Were you to ask how I’ve been doing, I’d probably say fine. Because really, we’re fine, it’s been fine. Hasn’t it all been fine?
And then it’s entirely obvious we’re not fine at all.
I wouldn’t say I’ve been completely aware of all of the things building into this crescendo, because so much of it is just your normal living-of-a-life kind of things. Getting used to the pace of a new school year all over again- signing folders, making lunches, balancing after school-activities. Battles over outfits and homework and cleaning up the playroom over and over again. Searching for my car keys and patience for the 2-year-old who is so good at being 2.
Also though, it’s the big things, like adjusting to Daddy being home. Still. He’s home. He’s home girls. He’s home and he’s not gone.
But Ellie wakes in the middle of the night in a cold sweat, crying and shaking, “MOMMY! What time is it in Iraq? Is it day in Iraq? Or night? I forgot to say bye to him, Momma! I forgot to say goodbye!”
“Oh baby. He’s home. Daddy’s home. You don’t need to say goodbye to him.” And I hold her and rock her and call Lane into the room so that she can hear his voice too, in person, face to face.
It’s in these moments that I think back to some of the things we endured in this last year; I revisit the deep ache, I remember the pain and the loneliness and that deep, deep sorrow.
And I suppose I was internalizing this great sadness and the stress of learning how to match our steps again, how to share a home with another adult and share space and power and ketchup at the dinner table. I think he was too- I saw it the time we went out for lunch on a Saturday, something we never do. We’re sitting there eating burgers and fries and listening to songs on the restaurant stereo that remind us of our college days together and I look up and his eyes have misted up.
“It’s just that I missed this a whole lot,” was all he could say.
And then we miscommunicate over something so small but it spirals out of control into big: Big feelings and a big conversation and too big of a deal.
So the next morning when I am talking to a friend and she asks how we’re doing, I cannot hide it. My feelings are laid bare on my sleeve, and I tell her of how hard it is to pay the cost of the life we’ve chosen to live.
As we’ve been talking, she’s been multi-tasking a little, cleaning up, gathering things, making things right again in this little space of hers.
But it is here that she pauses, looks me in the eye, her own lined with tears, as she says “Well. I’ll carry this with you, then.”
And I wanted to protest right then and there: Oh no, we’re actually fine. I’m probably being dramatic right now. We’re fine. I’ll just go ahead and bind up my wounds myself, make things right myself. We’re not that much of a mess, not really.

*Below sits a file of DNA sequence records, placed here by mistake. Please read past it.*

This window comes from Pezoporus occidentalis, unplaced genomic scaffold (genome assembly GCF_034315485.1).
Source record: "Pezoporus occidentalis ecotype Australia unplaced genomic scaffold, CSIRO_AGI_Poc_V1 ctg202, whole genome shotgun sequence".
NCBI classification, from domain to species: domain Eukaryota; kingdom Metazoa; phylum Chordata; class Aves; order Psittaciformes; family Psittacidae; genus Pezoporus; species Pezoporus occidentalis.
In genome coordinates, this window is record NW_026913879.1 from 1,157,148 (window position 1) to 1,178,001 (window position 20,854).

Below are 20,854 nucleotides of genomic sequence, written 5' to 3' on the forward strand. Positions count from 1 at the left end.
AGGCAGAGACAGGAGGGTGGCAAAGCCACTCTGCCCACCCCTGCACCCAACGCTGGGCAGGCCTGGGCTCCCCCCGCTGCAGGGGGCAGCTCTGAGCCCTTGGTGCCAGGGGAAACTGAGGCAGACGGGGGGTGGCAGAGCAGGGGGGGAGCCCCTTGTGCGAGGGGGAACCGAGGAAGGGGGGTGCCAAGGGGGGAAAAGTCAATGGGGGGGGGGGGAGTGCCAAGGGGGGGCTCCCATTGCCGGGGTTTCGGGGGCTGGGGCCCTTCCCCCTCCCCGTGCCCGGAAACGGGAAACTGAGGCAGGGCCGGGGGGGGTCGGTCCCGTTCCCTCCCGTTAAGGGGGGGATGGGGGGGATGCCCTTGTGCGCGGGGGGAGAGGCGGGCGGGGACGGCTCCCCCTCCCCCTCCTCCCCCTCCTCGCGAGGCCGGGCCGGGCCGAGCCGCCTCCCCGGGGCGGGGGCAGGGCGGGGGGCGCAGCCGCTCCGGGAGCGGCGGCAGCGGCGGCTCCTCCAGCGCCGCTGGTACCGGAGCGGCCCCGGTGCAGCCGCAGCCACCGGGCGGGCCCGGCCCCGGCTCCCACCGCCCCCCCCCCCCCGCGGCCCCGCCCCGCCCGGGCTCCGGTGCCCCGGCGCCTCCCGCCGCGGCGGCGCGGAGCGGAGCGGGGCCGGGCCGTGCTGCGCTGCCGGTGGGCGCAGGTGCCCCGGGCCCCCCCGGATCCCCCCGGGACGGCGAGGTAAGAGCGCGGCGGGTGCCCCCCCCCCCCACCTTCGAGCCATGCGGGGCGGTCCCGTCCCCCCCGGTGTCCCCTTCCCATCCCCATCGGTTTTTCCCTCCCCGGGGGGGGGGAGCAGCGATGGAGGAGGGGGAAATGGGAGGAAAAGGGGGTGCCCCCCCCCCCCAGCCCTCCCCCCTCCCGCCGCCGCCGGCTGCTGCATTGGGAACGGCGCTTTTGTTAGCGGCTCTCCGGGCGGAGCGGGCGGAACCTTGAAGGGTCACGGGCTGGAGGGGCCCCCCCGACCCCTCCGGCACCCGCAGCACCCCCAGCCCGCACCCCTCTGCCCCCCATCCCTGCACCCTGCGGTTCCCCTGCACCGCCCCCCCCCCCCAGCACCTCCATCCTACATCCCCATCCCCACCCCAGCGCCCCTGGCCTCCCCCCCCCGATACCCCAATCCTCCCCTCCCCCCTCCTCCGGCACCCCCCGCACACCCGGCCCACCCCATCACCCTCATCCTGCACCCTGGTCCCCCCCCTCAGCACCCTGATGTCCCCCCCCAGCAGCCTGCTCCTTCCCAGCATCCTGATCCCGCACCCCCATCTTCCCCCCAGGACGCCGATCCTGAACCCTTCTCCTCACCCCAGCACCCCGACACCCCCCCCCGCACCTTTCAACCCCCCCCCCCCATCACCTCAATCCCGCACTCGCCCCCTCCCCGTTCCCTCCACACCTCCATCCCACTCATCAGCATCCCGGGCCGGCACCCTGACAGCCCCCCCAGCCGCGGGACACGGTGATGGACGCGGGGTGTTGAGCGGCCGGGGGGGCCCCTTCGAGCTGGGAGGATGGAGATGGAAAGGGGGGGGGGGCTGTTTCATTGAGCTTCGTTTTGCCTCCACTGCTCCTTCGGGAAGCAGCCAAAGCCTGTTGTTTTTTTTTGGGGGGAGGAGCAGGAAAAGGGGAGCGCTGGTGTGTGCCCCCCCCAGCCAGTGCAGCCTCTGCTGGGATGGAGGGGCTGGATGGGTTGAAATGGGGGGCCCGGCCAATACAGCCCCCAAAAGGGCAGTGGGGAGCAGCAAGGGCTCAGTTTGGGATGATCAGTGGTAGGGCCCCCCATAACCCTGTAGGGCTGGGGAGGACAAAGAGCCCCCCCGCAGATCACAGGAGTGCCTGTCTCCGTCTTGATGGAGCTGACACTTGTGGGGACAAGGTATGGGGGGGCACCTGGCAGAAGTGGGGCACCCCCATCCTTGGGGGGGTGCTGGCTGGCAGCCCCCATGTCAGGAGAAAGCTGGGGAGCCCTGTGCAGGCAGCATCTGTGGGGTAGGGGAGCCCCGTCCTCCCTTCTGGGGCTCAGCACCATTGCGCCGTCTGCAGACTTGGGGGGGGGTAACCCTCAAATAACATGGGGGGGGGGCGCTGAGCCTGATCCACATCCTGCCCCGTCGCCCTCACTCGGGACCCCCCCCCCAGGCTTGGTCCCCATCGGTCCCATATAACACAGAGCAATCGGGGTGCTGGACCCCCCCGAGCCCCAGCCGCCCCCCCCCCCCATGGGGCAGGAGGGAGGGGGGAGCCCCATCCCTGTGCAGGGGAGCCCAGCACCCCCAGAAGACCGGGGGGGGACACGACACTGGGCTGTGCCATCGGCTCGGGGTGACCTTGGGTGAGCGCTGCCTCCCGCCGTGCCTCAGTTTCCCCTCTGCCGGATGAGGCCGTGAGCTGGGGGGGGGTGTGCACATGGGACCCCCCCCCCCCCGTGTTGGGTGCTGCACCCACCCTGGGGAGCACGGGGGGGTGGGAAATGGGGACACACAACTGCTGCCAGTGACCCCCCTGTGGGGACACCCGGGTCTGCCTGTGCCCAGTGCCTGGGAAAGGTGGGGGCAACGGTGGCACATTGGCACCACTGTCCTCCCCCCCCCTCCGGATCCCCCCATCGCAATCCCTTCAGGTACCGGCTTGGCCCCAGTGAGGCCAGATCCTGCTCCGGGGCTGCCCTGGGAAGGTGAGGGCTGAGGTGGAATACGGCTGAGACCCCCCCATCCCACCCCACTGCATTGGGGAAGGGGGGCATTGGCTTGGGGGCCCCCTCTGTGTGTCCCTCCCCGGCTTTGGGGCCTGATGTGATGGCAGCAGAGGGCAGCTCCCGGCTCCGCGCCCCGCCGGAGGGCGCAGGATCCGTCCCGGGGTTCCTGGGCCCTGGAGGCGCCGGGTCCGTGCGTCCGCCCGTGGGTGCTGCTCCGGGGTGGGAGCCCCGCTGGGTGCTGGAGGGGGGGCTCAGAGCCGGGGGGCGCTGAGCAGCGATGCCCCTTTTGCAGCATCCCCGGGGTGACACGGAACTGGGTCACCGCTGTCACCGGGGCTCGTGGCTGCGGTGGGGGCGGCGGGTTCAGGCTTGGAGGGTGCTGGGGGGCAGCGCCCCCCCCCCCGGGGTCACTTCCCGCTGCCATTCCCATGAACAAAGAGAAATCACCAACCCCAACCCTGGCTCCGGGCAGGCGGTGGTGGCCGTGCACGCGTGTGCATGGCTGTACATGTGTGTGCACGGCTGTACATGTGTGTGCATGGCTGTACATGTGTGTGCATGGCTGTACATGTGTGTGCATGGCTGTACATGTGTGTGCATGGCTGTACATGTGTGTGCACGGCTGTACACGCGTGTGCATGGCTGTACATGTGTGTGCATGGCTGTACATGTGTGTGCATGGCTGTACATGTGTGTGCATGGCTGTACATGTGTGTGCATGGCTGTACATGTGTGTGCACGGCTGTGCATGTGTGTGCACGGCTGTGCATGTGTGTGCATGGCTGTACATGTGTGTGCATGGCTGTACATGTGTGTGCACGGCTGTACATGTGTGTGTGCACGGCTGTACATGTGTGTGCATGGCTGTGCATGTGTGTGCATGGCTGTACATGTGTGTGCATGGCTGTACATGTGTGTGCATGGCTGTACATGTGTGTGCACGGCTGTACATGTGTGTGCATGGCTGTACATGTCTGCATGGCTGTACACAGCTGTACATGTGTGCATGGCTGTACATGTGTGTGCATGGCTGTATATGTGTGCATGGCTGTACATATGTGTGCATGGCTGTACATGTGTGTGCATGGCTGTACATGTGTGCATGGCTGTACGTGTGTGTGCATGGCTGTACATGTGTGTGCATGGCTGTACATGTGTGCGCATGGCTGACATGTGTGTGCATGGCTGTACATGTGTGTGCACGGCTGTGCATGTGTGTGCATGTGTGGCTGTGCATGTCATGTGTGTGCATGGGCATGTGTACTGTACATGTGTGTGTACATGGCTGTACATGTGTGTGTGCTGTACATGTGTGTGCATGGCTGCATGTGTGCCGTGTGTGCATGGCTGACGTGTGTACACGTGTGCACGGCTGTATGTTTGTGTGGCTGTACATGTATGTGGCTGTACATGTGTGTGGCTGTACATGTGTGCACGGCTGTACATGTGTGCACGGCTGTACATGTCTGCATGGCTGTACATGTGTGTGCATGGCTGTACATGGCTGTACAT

But those words she said, the ones about carrying my hard thing with me, so matter-of-fact, so kind, so strong, silenced all of my objections.
As much as I try, I don’t do well on my own. I don’t think we were intended to do well on our own. I think that there’s something that happens, something sacred, as we walk our roads with each other, with a splayed open heart, me carrying you as you carry me.
And oh goodness, does this feel vulnerable. It feels messy, out of my control. No longer can I hide behind a facade of perfection or try to fool you into thinking that I actually have it all together. Not when you see my 2-year-olds’ tantrums or hear about the fight my husband and I had over who was going to get the 4-year-old dressed.
But still she said it, despite the mess- I’ll carry this with you.
No qualifiers, no disclaimers, no declarations that I have to clean up my act before she’s willing to be in it with me.
Nope, just withness.
And I feel pulled forward, into, toward love. Toward a new way of seeing, of interacting, of being with people.
It makes me wonder how much I’m willing to be with others, to carry them, to let them need me and then let me need them. Couldn’t we all use a bit of that right about now? The marriages, the mothers, the broken-hearted, the lonely and broken open? Couldn’t we all use a little bit of someone being with us?
I’m convinced that it is this kind of love that will heal a broken heart.
I’ve seen it before, I know this much. We’ve seen it in the name of Jesus: Immanuel, God with us.
We see what love looks like when we look at him and it looks like withness.
We’re all trying to do the best we can in the little spaces we’ve been given, make it right the best way we know how. If we’re just willing to risk it, invite another in, live out loud- together, we will see that we’re surrounded by love.
Not alone, nope not ever.
I’ll just go ahead and carry this with you.
Don’t you see? Making things right and this withness-kind-of-love are one and the same.
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